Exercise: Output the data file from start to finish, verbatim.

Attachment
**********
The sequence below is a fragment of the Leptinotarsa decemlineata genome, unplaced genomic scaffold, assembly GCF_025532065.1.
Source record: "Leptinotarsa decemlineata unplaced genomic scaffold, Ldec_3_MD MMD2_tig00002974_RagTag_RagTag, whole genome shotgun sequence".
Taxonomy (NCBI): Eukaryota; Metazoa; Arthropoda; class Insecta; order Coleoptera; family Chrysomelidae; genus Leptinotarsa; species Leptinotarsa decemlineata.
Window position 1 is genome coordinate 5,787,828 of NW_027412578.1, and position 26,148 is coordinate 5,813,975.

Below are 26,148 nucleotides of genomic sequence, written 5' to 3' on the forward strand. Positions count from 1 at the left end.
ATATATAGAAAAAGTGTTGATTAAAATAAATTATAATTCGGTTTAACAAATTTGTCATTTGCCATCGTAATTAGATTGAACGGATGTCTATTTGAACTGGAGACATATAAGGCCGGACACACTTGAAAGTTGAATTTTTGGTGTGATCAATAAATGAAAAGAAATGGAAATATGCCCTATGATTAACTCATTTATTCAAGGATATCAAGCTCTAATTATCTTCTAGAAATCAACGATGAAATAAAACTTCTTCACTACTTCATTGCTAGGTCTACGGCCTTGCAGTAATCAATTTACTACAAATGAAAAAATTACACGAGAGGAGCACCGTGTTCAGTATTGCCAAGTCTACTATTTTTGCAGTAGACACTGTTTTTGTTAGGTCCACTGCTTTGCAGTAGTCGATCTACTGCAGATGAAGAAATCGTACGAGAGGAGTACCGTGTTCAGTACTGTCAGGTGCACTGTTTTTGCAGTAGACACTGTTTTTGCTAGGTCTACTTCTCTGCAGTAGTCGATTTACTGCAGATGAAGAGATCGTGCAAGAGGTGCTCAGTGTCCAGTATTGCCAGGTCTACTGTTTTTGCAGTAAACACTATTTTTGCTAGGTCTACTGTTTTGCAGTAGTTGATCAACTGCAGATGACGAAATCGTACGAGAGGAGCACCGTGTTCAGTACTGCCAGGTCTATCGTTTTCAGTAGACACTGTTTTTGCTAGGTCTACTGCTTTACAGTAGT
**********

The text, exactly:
The sequence below is a fragment of the Leptinotarsa decemlineata genome, unplaced genomic scaffold, assembly GCF_025532065.1.
Source record: "Leptinotarsa decemlineata unplaced genomic scaffold, Ldec_3_MD MMD2_tig00002974_RagTag_RagTag, whole genome shotgun sequence".
Taxonomy (NCBI): Eukaryota; Metazoa; Arthropoda; class Insecta; order Coleoptera; family Chrysomelidae; genus Leptinotarsa; species Leptinotarsa decemlineata.
Window position 1 is genome coordinate 5,787,828 of NW_027412578.1, and position 26,148 is coordinate 5,813,975.

Below are 26,148 nucleotides of genomic sequence, written 5' to 3' on the forward strand. Positions count from 1 at the left end.
ATATATAGAAAAAGTGTTGATTAAAATAAATTATAATTCGGTTTAACAAATTTGTCATTTGCCATCGTAATTAGATTGAACGGATGTCTATTTGAACTGGAGACATATAAGGCCGGACACACTTGAAAGTTGAATTTTTGGTGTGATCAATAAATGAAAAGAAATGGAAATATGCCCTATGATTAACTCATTTATTCAAGGATATCAAGCTCTAATTATCTTCTAGAAATCAACGATGAAATAAAACTTCTTCACTACTTCATTGCTAGGTCTACGGCCTTGCAGTAATCAATTTACTACAAATGAAAAAATTACACGAGAGGAGCACCGTGTTCAGTATTGCCAAGTCTACTATTTTTGCAGTAGACACTGTTTTTGTTAGGTCCACTGCTTTGCAGTAGTCGATCTACTGCAGATGAAGAAATCGTACGAGAGGAGTACCGTGTTCAGTACTGTCAGGTGCACTGTTTTTGCAGTAGACACTGTTTTTGCTAGGTCTACTTCTCTGCAGTAGTCGATTTACTGCAGATGAAGAGATCGTGCAAGAGGTGCTCAGTGTCCAGTATTGCCAGGTCTACTGTTTTTGCAGTAAACACTATTTTTGCTAGGTCTACTGTTTTGCAGTAGTTGATCAACTGCAGATGACGAAATCGTACGAGAGGAGCACCGTGTTCAGTACTGCCAGGTCTATCGTTTTCAGTAGACACTGTTTTTGCTAGGTCTACTGCTTTACAGTAGT